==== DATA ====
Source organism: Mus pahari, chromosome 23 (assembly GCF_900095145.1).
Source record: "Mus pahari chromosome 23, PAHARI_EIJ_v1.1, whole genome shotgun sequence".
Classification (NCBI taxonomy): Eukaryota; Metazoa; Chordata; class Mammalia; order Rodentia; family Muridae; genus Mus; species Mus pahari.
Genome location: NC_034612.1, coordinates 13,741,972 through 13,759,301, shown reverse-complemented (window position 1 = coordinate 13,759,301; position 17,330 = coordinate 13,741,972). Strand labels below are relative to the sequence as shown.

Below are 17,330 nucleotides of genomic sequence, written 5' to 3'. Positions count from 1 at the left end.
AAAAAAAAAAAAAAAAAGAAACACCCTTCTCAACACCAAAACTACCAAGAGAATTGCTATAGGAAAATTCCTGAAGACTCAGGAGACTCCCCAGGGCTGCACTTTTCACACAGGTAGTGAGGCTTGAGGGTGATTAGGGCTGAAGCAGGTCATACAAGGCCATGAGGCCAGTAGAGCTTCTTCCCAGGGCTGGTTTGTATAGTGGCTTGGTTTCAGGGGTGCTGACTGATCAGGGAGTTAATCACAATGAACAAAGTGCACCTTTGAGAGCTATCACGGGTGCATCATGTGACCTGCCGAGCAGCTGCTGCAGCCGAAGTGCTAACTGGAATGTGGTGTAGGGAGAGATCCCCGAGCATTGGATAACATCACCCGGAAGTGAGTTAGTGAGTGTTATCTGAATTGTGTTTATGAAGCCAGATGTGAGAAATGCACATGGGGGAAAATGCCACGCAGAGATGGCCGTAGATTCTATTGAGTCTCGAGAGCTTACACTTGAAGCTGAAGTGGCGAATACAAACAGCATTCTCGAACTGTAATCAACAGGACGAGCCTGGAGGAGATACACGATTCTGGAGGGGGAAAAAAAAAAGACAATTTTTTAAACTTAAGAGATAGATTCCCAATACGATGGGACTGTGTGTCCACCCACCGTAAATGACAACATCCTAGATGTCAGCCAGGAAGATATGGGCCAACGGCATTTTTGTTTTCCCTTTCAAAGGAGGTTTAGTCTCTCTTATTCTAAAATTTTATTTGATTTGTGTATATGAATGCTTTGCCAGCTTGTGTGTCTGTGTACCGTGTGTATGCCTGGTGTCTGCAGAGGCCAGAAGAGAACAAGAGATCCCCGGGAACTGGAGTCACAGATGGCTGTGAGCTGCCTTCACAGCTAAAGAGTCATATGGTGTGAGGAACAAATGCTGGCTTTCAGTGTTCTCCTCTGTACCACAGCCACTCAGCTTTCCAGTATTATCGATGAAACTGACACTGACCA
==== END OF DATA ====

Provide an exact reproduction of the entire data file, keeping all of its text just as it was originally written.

Source organism: Mus pahari, chromosome 23 (assembly GCF_900095145.1).
Source record: "Mus pahari chromosome 23, PAHARI_EIJ_v1.1, whole genome shotgun sequence".
Classification (NCBI taxonomy): Eukaryota; Metazoa; Chordata; class Mammalia; order Rodentia; family Muridae; genus Mus; species Mus pahari.
Genome location: NC_034612.1, coordinates 13,741,972 through 13,759,301, shown reverse-complemented (window position 1 = coordinate 13,759,301; position 17,330 = coordinate 13,741,972). Strand labels below are relative to the sequence as shown.

Below are 17,330 nucleotides of genomic sequence, written 5' to 3'. Positions count from 1 at the left end.
AAAAAAAAAAAAAAAAAGAAACACCCTTCTCAACACCAAAACTACCAAGAGAATTGCTATAGGAAAATTCCTGAAGACTCAGGAGACTCCCCAGGGCTGCACTTTTCACACAGGTAGTGAGGCTTGAGGGTGATTAGGGCTGAAGCAGGTCATACAAGGCCATGAGGCCAGTAGAGCTTCTTCCCAGGGCTGGTTTGTATAGTGGCTTGGTTTCAGGGGTGCTGACTGATCAGGGAGTTAATCACAATGAACAAAGTGCACCTTTGAGAGCTATCACGGGTGCATCATGTGACCTGCCGAGCAGCTGCTGCAGCCGAAGTGCTAACTGGAATGTGGTGTAGGGAGAGATCCCCGAGCATTGGATAACATCACCCGGAAGTGAGTTAGTGAGTGTTATCTGAATTGTGTTTATGAAGCCAGATGTGAGAAATGCACATGGGGGAAAATGCCACGCAGAGATGGCCGTAGATTCTATTGAGTCTCGAGAGCTTACACTTGAAGCTGAAGTGGCGAATACAAACAGCATTCTCGAACTGTAATCAACAGGACGAGCCTGGAGGAGATACACGATTCTGGAGGGGGAAAAAAAAAAGACAATTTTTTAAACTTAAGAGATAGATTCCCAATACGATGGGACTGTGTGTCCACCCACCGTAAATGACAACATCCTAGATGTCAGCCAGGAAGATATGGGCCAACGGCATTTTTGTTTTCCCTTTCAAAGGAGGTTTAGTCTCTCTTATTCTAAAATTTTATTTGATTTGTGTATATGAATGCTTTGCCAGCTTGTGTGTCTGTGTACCGTGTGTATGCCTGGTGTCTGCAGAGGCCAGAAGAGAACAAGAGATCCCCGGGAACTGGAGTCACAGATGGCTGTGAGCTGCCTTCACAGCTAAAGAGTCATATGGTGTGAGGAACAAATGCTGGCTTTCAGTGTTCTCCTCTGTACCACAGCCACTCAGCTTTCCAGTATTATCGATGAAACTGACACTGACCA